PISA report reveals Turkey hits rock bottom in education among OECD countries

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Education in Turkey has become worse over the past several years, with the country receiving lower scores in many categories in a report by the Program for International Student Assessment (PISA) and lagging behind nearly all Organization for Economic Cooperation and Development (OECD) countries.

The sixth PISA, a test of the science, mathematics and reading skills of 15-year-olds from around the world, was published by the OECD on Tuesday. The PISA report is the world’s most comprehensive report on education and covers 540,000 students in 72 countries.

According to the PISA report for 2015, Turkey is second from the bottom among 35 OECD countries in mathematics, science and reading scores. Turkey has slipped an average of seven places in mathematics, science and reading compared to its rankings in the 2012 PISA survey. Turkey’s performance has gotten worse, particularly in science and reading, as the country has dropped nine places compared to 2012 rankings, with a loss of 50 points.

A total of 5,895 students from 187 schools took the PISA tests in 2015. While Turkey ranked 44th among all countries in mathematics in 2012 with 448 points, it slid to 49th place with 420 points in 2015. Turkey ranked 43rd among all countries in science in 2012 with 463 points, while it ranked 52nd  with 425 points in 2015. As for reading, Turkey ranked 41st among all countries with 475 points in 2012, while declining to 50th with 428 points in 2015.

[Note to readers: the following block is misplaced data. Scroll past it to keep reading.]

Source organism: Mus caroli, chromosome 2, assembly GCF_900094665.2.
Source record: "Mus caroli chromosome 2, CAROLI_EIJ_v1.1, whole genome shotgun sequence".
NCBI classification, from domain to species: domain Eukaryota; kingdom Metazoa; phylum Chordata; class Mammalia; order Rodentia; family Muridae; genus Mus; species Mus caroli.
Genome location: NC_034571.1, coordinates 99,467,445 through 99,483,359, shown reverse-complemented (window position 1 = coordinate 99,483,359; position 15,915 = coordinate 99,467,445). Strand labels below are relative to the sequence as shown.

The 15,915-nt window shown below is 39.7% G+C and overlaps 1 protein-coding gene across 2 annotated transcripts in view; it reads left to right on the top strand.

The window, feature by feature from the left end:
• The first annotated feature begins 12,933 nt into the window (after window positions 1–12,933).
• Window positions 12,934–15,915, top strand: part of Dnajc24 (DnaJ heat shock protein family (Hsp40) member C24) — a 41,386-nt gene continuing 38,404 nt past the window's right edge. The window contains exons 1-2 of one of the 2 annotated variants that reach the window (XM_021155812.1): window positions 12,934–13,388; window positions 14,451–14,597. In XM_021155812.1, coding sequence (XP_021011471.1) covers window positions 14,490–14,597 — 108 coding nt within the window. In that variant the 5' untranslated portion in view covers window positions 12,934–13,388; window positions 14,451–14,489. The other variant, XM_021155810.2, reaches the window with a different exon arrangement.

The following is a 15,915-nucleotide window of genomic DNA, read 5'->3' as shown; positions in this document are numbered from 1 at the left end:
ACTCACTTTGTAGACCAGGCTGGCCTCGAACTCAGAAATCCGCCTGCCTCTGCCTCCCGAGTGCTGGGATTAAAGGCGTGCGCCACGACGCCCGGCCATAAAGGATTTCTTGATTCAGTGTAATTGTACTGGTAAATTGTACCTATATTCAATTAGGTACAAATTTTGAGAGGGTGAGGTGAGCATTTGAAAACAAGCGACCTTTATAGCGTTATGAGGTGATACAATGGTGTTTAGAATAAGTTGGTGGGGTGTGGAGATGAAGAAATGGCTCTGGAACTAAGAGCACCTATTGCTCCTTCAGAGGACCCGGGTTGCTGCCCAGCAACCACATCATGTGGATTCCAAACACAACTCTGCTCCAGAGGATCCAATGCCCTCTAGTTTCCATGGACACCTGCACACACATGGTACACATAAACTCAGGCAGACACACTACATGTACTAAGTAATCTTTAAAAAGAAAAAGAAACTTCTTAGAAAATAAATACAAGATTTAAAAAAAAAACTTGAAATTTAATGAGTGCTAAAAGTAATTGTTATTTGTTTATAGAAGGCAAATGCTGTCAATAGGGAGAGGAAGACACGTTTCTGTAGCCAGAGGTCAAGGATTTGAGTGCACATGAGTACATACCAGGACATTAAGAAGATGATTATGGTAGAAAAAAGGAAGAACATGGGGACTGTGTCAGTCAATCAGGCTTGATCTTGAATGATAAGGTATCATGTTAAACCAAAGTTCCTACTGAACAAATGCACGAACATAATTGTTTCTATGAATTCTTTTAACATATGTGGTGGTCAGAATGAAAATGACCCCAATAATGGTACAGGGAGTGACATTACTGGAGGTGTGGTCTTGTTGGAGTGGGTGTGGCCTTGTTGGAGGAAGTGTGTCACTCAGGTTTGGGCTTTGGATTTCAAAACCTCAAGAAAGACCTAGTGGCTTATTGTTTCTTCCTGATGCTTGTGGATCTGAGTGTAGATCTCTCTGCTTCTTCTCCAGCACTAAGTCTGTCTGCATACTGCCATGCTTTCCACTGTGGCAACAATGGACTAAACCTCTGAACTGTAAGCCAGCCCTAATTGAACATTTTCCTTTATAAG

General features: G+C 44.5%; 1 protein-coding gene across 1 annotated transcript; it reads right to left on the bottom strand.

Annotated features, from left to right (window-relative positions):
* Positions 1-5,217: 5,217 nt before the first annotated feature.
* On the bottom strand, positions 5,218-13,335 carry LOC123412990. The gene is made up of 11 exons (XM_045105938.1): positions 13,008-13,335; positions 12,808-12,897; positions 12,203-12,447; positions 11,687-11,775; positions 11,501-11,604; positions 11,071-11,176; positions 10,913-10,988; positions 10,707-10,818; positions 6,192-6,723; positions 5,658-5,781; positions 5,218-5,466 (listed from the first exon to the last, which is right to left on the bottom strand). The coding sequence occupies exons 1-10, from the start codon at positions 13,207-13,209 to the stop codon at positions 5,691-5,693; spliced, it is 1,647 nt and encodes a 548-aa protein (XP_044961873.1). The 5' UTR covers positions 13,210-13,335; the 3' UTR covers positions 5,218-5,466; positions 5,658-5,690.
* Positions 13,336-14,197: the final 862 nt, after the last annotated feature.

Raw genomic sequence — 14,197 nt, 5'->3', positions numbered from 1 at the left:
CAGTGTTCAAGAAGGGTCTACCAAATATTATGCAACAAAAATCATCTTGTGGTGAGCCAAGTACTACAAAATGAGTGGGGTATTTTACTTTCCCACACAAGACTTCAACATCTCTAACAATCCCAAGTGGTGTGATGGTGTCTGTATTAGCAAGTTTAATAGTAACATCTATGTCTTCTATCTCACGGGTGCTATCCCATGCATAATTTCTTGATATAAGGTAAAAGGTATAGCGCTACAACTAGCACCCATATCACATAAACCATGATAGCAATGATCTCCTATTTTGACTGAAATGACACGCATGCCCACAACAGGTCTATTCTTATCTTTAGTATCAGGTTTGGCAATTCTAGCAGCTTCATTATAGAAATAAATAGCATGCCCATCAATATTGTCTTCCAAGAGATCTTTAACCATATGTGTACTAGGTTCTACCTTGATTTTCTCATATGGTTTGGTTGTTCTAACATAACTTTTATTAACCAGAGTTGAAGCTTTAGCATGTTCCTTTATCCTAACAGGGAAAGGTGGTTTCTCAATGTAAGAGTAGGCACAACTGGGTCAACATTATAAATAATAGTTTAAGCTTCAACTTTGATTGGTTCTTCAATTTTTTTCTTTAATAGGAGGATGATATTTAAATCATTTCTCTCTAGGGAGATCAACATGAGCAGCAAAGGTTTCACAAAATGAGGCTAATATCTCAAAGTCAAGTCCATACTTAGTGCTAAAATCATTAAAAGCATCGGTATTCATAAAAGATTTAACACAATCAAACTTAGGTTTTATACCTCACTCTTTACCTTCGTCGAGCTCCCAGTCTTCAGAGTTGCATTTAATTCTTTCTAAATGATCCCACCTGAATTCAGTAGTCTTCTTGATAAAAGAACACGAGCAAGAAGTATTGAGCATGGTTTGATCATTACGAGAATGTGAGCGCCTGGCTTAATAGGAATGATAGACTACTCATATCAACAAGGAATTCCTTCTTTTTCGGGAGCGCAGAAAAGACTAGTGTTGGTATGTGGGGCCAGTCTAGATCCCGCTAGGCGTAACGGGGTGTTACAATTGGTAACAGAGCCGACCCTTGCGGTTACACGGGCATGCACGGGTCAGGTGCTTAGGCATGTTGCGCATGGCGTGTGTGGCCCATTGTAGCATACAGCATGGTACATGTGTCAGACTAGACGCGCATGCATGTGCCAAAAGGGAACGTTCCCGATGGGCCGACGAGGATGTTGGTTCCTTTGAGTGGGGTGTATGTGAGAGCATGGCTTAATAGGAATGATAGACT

The Justice and Development Party (AKP), which has been in power since 2002, is being widely criticized for constantly changing the education system in Turkey.

The fast-tracked education reforms in recent years have been the subject of much criticism in Turkey, and the government is under fire for not consulting all the stakeholders, including parent-teacher associations, before proceeding with implementing reforms.

Parents, students and educators have been overwhelmed with the constant changes and do not have the chance to adapt to earlier reforms, which makes them feel insecure and worried because they are not sure if this new policy or practice will be changed yet again. Also, in the past 14 years, the admission system into high schools has been changed at least four times and admission to universities twice.

Teachers are awaiting significant steps from the government for better working conditions — one of the primary challenges that the education system is facing. Compared to other OECD countries, Turkish teachers have the longest working hours, the highest number of students per class and the lowest starting salaries.

What is more, the AKP government has expelled thousands of teachers from their posts on coup charges as part of a post-coup crackdown launched in the aftermath of a failed coup attempt on July 15.

Singapore, a consistently high achiever in PISA, is the top-performing country in each subject area in the 2015 PISA survey.

 

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